comedian and educator has come to this state of affairs. And many who are angered at how he had a hand in his own self-destruction. Some are still delusional to the point where they will craft and create conspiracies so intricate that you feel like you’re trapped inside an RPG listening to them. This isn’t new — folks love conspiracies or the whiff of them. “The Matrix” has become part of popular conversation because of the core idea that this world we live in is a highly-crafted illusion, and I’ve heard it used for reasons why someone didn’t get a job to how Michael Jordan used to always get certain calls. That’s not to say that there haven’t been or aren’t any in the works. In this case with Cosby it becomes too easy of a fall back, something to hold on to because we can’t bear witness to the fall from grace. And we forget that at one time, Bill Cosby was literally near this same spot that Kanye West is in for the moment. Someone who was so upset with the state of the Black community in their eyes not rising up that they took to a mangled and hot-take ready form of Black conservatism. It’s not by accident that Cosby’s tirades, lauded by Fox News and other white right-wingers who love to insist that Black people only need to behave with “respectability” in order to succeed gained so much traction with his notorious “pound cake” speech to the NAACP took place in the same year Kanye rose to fame with “The College Dropout”. The beginning of an ascendancy, and now the beginning of someone’s descent.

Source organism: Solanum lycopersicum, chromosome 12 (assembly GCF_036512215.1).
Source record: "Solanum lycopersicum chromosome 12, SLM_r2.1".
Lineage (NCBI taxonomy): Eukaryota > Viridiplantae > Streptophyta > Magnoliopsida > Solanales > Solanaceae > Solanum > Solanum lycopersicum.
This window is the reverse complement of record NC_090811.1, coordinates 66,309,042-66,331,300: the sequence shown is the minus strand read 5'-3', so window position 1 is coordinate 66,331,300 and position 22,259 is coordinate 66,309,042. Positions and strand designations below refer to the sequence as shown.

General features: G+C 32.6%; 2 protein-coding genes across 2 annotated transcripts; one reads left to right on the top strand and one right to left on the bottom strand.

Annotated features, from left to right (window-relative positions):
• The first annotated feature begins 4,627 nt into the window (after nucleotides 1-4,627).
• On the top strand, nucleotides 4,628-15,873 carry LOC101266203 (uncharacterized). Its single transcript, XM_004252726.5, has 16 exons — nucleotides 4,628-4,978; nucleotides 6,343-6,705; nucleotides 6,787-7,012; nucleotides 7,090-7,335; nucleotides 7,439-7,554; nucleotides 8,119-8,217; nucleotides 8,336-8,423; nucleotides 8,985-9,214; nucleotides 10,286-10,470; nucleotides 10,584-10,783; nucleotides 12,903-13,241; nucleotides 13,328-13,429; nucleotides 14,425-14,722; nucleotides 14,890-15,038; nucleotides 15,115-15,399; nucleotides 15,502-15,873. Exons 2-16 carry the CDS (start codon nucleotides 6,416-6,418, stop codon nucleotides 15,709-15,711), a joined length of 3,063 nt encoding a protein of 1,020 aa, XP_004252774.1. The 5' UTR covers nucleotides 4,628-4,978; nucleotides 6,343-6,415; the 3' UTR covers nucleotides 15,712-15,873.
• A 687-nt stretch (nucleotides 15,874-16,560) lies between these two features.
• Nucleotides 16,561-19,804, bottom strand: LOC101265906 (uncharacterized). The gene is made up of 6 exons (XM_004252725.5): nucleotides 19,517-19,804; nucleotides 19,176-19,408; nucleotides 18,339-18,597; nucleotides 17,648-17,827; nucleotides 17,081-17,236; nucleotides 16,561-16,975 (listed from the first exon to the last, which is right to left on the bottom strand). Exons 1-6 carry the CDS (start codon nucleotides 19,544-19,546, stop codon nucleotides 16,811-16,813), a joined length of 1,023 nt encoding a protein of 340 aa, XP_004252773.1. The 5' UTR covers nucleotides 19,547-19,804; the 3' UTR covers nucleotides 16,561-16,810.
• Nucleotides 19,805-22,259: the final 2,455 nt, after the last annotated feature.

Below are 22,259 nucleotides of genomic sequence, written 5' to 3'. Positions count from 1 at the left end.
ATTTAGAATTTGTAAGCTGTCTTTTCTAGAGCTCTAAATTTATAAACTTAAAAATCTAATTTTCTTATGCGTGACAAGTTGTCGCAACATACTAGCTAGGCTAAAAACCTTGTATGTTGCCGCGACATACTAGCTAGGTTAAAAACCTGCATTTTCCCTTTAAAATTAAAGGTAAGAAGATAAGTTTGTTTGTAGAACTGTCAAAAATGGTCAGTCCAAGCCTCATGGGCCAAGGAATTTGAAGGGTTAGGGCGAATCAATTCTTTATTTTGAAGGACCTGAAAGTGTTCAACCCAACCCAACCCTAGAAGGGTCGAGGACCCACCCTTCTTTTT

Kanye’s comments on slavery are that moment where someone in his position has decided that they are above the issues of race. Their success has made them “color-blind”. Their exceptionalism affords them a position where they’re not affected by what plagues the Black community and other communities of color. Until it does. Because exceptionalism does not replace complexion as a protection against the systemic racism embedded within all that we know as the framework of American society. A society that still operates as it did with the Founding Fathers with white men of means as the default. Cosby had to find that out with the murder of his only son, Ennis in 1997. Kanye had to deal with the horror of his wife Kim being held up at gunpoint in a robbery in their apartment in Paris, France as he was doing a concert in what seemed to be a targeted attack because of their stature. That